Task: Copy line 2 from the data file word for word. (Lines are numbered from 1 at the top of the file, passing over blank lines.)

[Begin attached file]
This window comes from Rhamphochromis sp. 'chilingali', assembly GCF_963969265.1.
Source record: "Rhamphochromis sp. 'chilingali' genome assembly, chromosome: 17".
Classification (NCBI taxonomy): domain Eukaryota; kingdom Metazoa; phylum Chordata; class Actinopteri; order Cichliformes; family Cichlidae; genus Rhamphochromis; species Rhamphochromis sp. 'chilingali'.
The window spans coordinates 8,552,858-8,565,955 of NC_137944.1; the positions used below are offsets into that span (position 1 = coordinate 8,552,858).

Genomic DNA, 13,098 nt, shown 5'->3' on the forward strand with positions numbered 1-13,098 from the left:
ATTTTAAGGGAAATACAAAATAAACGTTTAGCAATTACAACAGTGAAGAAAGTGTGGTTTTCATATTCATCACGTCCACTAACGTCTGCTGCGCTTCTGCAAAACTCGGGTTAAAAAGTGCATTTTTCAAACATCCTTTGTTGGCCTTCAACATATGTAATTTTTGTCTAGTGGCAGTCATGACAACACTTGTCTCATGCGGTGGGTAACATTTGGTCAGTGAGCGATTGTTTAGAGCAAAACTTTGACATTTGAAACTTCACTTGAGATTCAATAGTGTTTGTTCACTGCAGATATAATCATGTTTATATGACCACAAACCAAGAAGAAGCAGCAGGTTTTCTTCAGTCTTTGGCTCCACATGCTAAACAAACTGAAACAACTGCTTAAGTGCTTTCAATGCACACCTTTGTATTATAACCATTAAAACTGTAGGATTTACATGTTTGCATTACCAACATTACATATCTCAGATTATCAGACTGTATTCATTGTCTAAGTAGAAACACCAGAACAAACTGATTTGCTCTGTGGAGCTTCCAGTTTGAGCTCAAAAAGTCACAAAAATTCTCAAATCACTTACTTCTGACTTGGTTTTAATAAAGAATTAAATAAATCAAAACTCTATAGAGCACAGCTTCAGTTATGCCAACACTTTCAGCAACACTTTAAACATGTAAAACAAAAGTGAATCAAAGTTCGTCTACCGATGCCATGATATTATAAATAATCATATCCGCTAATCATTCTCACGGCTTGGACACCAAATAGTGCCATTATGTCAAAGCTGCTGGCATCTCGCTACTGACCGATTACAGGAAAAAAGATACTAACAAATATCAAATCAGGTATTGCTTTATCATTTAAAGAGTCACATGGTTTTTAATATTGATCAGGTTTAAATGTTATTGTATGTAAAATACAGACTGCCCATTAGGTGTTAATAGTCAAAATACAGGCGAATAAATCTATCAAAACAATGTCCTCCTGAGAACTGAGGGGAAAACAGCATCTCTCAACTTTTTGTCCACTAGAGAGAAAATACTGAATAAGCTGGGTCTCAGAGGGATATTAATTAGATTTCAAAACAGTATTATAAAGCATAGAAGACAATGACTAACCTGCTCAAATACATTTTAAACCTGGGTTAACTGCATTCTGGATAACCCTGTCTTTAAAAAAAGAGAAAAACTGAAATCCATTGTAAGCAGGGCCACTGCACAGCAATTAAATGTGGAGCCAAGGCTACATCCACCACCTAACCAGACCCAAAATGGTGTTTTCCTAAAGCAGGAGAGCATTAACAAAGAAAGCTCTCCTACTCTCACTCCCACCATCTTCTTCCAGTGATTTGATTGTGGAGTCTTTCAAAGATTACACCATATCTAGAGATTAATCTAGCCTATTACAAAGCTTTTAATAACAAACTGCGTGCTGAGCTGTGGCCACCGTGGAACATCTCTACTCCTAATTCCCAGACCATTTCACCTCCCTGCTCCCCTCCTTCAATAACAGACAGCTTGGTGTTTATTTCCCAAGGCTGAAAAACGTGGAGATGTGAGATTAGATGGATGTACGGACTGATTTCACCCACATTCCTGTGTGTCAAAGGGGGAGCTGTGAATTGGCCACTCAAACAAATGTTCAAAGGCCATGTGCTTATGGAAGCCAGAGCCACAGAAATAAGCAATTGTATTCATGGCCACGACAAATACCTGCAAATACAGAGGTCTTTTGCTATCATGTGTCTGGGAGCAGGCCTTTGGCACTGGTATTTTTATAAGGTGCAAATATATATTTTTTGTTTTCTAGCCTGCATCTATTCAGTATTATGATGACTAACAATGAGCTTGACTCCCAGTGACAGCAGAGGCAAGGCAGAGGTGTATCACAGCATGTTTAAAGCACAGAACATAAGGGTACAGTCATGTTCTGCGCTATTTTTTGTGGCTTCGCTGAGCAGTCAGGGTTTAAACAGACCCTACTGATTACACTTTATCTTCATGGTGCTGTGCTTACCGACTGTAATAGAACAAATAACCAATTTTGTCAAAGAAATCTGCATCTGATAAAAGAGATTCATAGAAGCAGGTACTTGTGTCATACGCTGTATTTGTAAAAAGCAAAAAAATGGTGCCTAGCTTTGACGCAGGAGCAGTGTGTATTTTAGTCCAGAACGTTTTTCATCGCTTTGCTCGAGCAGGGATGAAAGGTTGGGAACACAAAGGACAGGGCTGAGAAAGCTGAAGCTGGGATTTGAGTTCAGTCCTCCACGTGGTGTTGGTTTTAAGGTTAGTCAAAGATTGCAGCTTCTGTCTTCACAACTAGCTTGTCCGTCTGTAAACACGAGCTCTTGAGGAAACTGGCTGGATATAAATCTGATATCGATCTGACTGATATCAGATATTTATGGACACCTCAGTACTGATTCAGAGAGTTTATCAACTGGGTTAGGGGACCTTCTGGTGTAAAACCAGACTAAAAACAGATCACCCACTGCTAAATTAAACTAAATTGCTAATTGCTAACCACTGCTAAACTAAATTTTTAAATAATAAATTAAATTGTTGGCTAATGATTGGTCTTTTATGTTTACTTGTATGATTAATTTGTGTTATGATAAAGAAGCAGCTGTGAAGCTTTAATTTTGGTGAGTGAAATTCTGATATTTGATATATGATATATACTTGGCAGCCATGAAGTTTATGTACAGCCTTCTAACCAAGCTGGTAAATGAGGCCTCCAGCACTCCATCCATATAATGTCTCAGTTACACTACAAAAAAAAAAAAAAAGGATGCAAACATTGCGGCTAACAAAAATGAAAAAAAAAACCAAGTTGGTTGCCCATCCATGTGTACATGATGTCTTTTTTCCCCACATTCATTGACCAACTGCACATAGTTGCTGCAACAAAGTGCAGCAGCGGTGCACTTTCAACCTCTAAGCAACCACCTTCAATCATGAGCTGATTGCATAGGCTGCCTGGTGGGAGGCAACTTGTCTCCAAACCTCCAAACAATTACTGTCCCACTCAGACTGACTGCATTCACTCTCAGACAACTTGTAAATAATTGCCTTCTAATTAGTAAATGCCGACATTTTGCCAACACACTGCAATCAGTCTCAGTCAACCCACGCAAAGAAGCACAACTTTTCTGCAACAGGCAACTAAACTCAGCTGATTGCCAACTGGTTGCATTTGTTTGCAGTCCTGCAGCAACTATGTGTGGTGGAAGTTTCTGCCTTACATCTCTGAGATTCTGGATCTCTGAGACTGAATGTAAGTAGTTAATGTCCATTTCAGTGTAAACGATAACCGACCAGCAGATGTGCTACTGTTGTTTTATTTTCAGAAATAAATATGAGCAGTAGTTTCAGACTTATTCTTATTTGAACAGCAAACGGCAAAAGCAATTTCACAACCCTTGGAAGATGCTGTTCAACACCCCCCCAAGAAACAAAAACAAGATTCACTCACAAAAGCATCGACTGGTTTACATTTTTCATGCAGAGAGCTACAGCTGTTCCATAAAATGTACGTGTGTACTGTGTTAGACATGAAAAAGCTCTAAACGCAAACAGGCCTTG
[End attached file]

Source record: "Rhamphochromis sp. 'chilingali' genome assembly, chromosome: 17".